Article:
The roles of TGF-β signaling in carcinogenesis and breast cancer metastasis
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Transforming growth factor-β (TGF-β) ligand is a multifunctional growth factor that regulates various cell behavior, such as cell proliferation, differentiation, migration, and apoptosis. Because TGF-β is a potent growth inhibitor, abnormalities in TGF-β signaling result in carcinogenesis. In addition to tumor suppressor function, TGF-β acts as an oncogenic factor. In particular, TGF-β signaling plays an important role during metastasis of breast cancer. Recently, epithelial-mesenchymal transition (EMT) has been shown to confer malignant properties such as cell motility and invasiveness to cancer cells and plays crucial roles during cancer metastasis. Moreover, breast stem-like cells exhibit EMT properties. Because TGF-β is a potent regulator of EMT as well as cell stemness, TGF-β signaling might play a crucial role in the regulation of breast cancer stem cells.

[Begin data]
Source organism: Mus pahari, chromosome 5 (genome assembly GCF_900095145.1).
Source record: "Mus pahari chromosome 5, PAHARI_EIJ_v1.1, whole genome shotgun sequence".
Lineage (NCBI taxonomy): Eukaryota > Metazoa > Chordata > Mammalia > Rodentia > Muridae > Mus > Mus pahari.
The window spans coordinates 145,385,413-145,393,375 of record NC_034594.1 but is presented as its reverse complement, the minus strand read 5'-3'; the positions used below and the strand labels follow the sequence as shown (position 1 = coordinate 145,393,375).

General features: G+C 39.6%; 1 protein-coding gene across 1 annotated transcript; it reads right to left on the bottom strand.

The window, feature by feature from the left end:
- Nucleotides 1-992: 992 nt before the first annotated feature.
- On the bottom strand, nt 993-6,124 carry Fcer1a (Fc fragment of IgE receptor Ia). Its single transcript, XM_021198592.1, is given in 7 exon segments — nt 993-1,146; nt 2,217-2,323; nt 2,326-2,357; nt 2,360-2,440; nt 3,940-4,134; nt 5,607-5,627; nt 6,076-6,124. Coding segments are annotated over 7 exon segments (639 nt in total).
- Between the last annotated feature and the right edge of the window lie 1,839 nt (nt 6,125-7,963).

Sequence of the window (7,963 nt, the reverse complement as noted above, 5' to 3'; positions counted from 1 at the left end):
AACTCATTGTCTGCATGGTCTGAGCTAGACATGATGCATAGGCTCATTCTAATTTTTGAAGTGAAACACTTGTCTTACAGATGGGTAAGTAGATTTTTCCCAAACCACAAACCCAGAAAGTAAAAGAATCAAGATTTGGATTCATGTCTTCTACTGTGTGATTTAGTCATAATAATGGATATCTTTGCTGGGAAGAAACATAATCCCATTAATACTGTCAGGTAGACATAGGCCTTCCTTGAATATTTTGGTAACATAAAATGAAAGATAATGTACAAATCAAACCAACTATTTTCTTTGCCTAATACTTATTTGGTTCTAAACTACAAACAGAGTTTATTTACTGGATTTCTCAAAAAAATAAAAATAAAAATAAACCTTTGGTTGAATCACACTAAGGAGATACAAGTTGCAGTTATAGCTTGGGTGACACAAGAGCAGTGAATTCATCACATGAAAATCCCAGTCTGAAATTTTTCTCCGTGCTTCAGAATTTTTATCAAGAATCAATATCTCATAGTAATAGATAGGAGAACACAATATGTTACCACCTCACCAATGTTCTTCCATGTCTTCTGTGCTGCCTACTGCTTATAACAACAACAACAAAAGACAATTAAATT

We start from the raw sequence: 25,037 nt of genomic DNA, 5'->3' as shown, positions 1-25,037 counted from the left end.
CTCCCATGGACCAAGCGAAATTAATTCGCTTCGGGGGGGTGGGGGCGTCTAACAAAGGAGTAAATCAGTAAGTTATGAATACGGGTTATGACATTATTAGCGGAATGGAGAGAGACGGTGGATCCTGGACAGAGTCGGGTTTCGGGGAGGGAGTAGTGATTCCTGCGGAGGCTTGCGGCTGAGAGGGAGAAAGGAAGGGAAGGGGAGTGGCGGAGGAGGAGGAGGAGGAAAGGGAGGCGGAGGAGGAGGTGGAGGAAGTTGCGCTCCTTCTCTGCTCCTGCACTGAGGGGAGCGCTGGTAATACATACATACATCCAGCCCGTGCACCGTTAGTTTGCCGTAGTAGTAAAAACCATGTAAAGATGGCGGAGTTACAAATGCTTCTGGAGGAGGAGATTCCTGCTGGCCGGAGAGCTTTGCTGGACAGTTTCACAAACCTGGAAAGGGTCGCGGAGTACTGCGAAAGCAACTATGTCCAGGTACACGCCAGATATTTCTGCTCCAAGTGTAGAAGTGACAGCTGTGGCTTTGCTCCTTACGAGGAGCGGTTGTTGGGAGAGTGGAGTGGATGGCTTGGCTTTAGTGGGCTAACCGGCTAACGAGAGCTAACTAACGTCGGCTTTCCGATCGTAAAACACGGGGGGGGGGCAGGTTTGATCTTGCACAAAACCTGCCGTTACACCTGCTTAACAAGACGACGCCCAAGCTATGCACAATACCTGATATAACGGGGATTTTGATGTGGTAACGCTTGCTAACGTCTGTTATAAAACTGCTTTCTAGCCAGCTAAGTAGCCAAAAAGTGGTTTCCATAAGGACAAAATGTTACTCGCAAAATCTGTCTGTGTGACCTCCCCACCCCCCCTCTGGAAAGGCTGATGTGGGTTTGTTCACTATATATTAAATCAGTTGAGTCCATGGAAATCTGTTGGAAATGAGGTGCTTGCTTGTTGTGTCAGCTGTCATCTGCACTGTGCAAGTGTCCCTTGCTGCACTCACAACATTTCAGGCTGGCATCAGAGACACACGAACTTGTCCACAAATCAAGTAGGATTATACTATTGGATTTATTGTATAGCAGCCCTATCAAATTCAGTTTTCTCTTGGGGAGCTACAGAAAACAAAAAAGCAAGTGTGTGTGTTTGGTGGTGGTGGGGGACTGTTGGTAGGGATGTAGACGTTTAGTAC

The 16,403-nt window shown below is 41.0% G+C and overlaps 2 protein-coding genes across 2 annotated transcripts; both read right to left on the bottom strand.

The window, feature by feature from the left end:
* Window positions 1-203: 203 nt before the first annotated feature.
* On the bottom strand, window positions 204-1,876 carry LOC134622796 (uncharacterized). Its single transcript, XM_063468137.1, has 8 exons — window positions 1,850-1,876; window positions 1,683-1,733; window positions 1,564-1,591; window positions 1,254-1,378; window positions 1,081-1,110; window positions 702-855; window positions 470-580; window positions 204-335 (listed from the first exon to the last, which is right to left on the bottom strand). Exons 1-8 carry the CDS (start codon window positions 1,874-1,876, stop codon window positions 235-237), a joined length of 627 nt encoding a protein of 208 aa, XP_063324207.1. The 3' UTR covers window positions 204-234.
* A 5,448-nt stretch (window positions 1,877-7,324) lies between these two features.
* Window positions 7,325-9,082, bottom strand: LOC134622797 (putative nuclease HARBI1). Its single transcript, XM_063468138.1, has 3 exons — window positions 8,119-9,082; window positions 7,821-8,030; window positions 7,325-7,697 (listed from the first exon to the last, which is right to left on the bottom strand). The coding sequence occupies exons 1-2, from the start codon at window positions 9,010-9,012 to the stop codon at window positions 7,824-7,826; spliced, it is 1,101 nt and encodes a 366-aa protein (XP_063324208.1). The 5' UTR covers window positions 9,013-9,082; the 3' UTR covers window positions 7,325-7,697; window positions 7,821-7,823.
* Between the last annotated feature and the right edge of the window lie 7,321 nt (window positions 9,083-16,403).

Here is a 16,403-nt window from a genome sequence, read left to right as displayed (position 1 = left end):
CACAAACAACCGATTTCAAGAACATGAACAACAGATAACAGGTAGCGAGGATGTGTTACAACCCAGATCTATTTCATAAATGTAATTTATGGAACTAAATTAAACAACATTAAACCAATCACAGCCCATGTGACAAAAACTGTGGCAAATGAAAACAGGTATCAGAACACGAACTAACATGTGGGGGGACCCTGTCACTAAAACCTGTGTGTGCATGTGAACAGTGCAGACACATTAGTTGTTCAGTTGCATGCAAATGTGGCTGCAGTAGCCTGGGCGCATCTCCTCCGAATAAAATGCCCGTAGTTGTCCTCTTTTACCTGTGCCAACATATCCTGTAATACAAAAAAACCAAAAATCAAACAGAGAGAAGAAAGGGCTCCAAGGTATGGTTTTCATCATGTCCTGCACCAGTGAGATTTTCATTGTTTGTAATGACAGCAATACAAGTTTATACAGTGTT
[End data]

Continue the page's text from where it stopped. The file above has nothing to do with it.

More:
KeywordsTGF-β Breast cancer Metastasis Cancer stem cell
There are many important papers in this field, and for reasons of space, we have not been able to mention all of them. We apologize to those investigators whose papers could not be cited. This work was supported by KAKENHI (Grants-in-Aid for Scientific Research) from the Ministry of Education, Culture, Sports, Science and Technology of Japan. T.I. was supported by the Takeda Science Foundation.
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